• Sorry, got cut off trying to finish this… I recently built a “more rowdy” gravel bike that would be capable of hitting more techy singletrack with aplomb. I can think of three benefits I have discovered using a dropper on a gravel bike this year (I did the left shifter hack with a Sram Force Hydro brifter). The first is that I often do races that throw in some tech singletrack (because the organizers are wonderfully creative). As I have gotten used to it, I find myself dropping folks who don’t have a dropper when the going gets rough. Those races are a mix of asphalt, gravel, and singletrack. At Grinduro last year, nearly everyone on curly bar bikes was stopping to manually lower their saddle on the final descent (which was singletrack), save some pros who are just badass to begin with. The second is over a long day, like DK, getting every advantage you can is a big plus. There are enough blind, rough, culvert descents where I watched folks eat shit when they didn’t see what was “just over the lip” while I could easily bunnyhop or reposition faster because I had a dropper. The third advantage is position in general. On those big days, it can be nice to just lower the saddle a little and give your lower back a break when you’re sitting on a bike for 12 hours or so AND even on the road, you can get lower and really rip descents with more control. It’s completely anecdotal, but at some of those events, it’s not unusual to drop guys on light XC race whips on the long climbs solely because the bike is lighter and has faster rolling tires. There is definitely a line where I debate “should I just ride an XC bike?” but with a dropper and the mix of road and tech, I think I still lean towards “curly bars”. Fun fact, three guys at Leadville did pretty well on curly bar bikes with droppers this year (Rodeo Labs).

    • > The fact that 2×9 Sora even exists

      Do you have any real complaints about 2 x 9 Sora, or are you just spouting nonsense?

      These bikes will typically be discounted quite a bit at your local bike shop.

      I think they deserve to be good sellers. They look like great bikes for people new to cycling who want a road bike. All 3 trim levels have full carbon forks. I don’t see anything to complain about… which is rare for me.

    • I bet you’d be very surprised to find that there’s almost nothing you can accomplish on an Ultegra or Dura Ace bike that can’t be done on a bike with Sora 2×9.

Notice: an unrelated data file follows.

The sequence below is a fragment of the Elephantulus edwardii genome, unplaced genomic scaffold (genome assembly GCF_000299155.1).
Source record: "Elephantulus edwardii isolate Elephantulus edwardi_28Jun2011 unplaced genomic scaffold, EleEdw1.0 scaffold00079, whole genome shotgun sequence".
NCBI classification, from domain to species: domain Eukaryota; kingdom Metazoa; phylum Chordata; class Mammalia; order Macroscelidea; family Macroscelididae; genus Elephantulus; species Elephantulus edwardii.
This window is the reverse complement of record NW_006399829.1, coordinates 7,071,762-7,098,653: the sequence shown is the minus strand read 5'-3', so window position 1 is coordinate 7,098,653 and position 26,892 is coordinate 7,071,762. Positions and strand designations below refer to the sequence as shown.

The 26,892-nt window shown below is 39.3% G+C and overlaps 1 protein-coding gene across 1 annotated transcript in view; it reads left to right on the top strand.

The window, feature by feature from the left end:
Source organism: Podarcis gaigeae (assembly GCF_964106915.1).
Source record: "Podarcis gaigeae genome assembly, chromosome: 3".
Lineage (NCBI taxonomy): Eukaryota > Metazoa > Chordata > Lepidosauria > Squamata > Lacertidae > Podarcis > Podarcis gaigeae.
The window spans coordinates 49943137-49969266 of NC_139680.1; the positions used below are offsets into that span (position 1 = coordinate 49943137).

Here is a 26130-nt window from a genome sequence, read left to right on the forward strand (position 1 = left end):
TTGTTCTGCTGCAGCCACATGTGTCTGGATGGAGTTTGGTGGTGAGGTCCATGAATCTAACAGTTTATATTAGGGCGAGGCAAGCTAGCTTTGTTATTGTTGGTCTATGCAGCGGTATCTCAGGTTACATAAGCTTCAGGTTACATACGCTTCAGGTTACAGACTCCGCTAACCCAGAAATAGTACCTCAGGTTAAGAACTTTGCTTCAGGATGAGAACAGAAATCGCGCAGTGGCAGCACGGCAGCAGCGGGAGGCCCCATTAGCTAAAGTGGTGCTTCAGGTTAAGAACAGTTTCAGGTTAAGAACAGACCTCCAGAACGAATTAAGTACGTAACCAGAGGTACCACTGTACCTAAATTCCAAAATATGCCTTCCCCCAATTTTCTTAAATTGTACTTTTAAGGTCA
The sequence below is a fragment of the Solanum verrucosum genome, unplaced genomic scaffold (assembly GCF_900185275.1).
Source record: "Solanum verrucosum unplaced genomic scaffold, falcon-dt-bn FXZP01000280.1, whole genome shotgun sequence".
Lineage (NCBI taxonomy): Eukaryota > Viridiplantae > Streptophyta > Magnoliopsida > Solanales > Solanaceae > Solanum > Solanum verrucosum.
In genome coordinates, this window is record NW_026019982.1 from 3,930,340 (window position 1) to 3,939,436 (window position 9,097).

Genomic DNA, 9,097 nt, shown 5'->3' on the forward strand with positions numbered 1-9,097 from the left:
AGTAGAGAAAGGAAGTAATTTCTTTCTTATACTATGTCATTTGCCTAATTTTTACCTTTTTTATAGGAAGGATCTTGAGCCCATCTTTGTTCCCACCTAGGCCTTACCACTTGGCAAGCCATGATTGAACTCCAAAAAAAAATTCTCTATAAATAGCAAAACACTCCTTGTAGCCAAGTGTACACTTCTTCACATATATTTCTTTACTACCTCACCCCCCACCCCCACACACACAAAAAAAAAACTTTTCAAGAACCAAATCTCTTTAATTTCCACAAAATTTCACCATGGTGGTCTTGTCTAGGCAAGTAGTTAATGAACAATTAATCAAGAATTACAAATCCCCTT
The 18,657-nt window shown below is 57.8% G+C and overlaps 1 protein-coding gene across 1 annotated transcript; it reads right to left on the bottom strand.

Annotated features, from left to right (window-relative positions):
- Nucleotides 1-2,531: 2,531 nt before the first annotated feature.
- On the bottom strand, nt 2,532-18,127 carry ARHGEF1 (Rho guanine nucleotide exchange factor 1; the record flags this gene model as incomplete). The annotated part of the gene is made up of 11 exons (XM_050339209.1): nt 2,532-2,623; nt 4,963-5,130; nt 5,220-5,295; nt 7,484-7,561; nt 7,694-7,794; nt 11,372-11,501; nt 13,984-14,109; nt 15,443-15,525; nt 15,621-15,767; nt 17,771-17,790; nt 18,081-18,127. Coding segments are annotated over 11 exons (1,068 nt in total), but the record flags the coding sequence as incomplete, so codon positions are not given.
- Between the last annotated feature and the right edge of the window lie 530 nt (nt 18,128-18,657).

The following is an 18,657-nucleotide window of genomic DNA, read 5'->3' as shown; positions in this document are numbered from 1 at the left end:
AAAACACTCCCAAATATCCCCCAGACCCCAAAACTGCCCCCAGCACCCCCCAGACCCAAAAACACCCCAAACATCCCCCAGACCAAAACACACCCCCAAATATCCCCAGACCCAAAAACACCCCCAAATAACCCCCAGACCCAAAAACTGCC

• I ended up ordering a 105 spec Topstone after test riding the Sora level build. The early “105” builds are coming with Ultegra shifters and brake calipers. Including mine. I’m very happy with the bike so far!

  2. These look like nice bikes. Bikes that can just be bikes.

    Thumbs up for Cannondale spec’ing them with a standard BSA threaded BB.

  3. The stack and reach are similar to the Synapse, but the rest is totally different. I’m surprised that that claim was made.

  4. I seriously salute these guys for choosing not just any other Shimano groupset (like other brands do) but specifically smaller cranksets that really consider the real gravel/adventure end user. These are the kind of groupsets that we “normal people” need. Cycling industry should take notes here. Congrats Canondale.

    • Seriously, the sub-compact group has been spec’d on bikes for years — Specialized introduced it a couple years ago on their bikes. So, congrats Cannondale for catching up. Good job.

    • @JB, it is round (see the 105/Sora front derailleurs), and they do get alloy posts. I would personally guess that it could work with a child’s seat, not sure what Cannondale would say? I would only do it myself if I was 100% sure that I had full seatpost insertion into the seattube beyond wherever the Ridealong would clamp out of caution. The Sora bike does get a 400mm seatpost (longer than the 350mm on the 105) which could be enough to help.

  5. Cool looking bikes, unusually affordable spec for Cannondale, and kudos for ditching press fit bottom brackets. Now if only external routing would make a comeback!
    The cheapest model has a pretty sharp bend in the housing for the front mechanical brake. The front brake is going to feel friction-y, and people will complain that it’s because it’s a mechanical brake, and that will be partly true.

  6. props to cannondale… these bikes look rad. anyone know frame+fork weights? it would be interesting for someone (like me) who is thinking about buying the low-end option, ditching all the parts, and building up something Di2. Plus, that green color is a keeper.

  7. The choice of sub-compact cranksets is great, too bad it’s FSA but since Shimano somehow won’t make one choices are limited.